The Hussar low-frequency experiment

Gary F. Margrave, Larry Mewhort, Tom Phillips, Mike Hall, Malcolm B. Bertram, Don C. Lawton, Kris Innanen, Kevin W. Hall and Kevin Bertram.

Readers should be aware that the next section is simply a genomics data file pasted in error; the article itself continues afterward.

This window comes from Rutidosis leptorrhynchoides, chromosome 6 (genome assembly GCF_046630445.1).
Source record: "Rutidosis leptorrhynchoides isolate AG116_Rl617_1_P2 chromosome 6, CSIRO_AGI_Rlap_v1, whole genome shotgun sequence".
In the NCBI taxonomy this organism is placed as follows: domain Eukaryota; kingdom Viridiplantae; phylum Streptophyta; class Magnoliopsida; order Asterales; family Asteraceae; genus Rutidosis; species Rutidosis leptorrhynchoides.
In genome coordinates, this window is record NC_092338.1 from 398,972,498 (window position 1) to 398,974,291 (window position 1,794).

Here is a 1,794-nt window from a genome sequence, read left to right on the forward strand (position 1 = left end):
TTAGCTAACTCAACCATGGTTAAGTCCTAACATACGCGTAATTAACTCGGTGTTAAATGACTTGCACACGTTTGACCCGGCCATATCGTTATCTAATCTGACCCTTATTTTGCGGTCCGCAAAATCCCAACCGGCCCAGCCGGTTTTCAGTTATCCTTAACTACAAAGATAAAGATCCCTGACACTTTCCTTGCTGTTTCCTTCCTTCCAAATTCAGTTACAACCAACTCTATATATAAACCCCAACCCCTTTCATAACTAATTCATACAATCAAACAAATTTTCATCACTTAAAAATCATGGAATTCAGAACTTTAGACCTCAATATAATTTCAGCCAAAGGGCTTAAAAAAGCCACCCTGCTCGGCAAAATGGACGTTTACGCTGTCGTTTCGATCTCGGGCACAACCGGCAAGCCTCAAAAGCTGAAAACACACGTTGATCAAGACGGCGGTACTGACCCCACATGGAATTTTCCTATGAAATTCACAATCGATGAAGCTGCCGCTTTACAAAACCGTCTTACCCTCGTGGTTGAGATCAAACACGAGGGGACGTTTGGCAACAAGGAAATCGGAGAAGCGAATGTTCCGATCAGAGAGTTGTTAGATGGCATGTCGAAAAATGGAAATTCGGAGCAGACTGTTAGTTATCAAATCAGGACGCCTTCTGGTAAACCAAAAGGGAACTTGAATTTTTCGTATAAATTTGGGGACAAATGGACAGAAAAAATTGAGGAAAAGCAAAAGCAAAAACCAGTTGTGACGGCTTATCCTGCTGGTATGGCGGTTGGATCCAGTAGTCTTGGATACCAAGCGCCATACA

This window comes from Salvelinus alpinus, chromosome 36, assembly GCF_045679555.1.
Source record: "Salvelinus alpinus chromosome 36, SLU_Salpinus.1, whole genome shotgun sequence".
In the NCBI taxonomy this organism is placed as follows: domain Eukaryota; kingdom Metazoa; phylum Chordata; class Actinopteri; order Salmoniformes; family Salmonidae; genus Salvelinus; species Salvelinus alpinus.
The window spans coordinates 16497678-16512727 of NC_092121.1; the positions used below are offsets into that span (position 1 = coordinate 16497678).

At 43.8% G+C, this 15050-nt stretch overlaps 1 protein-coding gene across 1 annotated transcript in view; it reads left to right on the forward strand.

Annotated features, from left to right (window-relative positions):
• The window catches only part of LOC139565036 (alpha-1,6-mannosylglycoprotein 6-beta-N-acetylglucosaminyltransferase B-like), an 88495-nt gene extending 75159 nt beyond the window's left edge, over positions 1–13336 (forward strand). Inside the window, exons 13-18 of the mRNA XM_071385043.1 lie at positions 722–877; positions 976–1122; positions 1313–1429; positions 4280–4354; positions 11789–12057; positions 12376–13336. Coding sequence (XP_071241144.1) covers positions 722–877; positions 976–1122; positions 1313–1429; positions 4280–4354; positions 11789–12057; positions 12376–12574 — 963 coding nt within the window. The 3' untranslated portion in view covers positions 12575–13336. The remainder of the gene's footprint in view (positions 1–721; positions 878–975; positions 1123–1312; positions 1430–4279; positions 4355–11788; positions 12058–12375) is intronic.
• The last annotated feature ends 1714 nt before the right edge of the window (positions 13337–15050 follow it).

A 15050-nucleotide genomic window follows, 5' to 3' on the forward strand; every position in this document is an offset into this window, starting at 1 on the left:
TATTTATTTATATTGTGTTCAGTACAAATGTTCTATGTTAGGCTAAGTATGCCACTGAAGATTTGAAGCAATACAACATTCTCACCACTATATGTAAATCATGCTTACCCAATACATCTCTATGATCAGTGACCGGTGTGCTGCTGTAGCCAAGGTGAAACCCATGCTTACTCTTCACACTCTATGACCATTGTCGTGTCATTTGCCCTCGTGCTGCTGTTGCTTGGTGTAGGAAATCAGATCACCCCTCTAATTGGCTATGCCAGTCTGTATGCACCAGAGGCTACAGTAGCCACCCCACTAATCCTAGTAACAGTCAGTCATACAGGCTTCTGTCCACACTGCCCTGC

In early September of 2011, CREWES collaborated with sponsors Husky Energy, Geokinetics, and INOVA, to conduct a seismic experiment designed to study the initiation and recording of very low frequency seismic reflections. The motivation is to collect a dataset that will be useful to test inversion methods. The site chosen was a 4.5km line, near Hussar, Alberta, that passes through 3 wells owned by Husky and near two others, all with good logging suites. Both dynamite and Vibroseis sources were tested along with 5 different receiver types. A specially modified low-frequency vibrator, the INOVA AHV-IV (model 364), was brought to the experiment by INOVA and a more conventional Failing (Y2400) was rented. Both vibrators were programmed with specially designed low-dwell sweeps which spend extra time in the low -frequency range. The receiver used were Vectorseis 3C (MEMS) accelerometers, 10Hz SM-7 (ION-Sensor) 3C geophones, 4.5Hz Sunfull 1C geophones, 10 Hz SM-24 high-sensitivity geophones, and Nanometrics Trillium seismometers. The first 3 types were planted densely along the entire line while the last two were only available in limited quantities. A total of 12 P-P and 8 P-S lines were recorded and are presently being processed. Spectral analysis of raw records shows that in large part the various instruments performed as expected. There was significant low frequency energy excited by all four sources with dynamite being the strongest, followed by the INOVA 364 low-dwell, the Failing low-dwell, and the INOVA 364 linear, in order of the strength of low frequency energy. The Vectorseis receivers seem to record strongly down below 1 Hz; however the response is higher than the corresponding geophones. The 10 Hz SM-7 and 4.5 Hz geophones performed well down to their resonant frequencies. After application of the inverse filters for their instrument response, it appears that signal was recovers down to perhaps 1.5 Hz. We qualify these remarks with a cautionary note as these measurements are based on raw data not final processed images.

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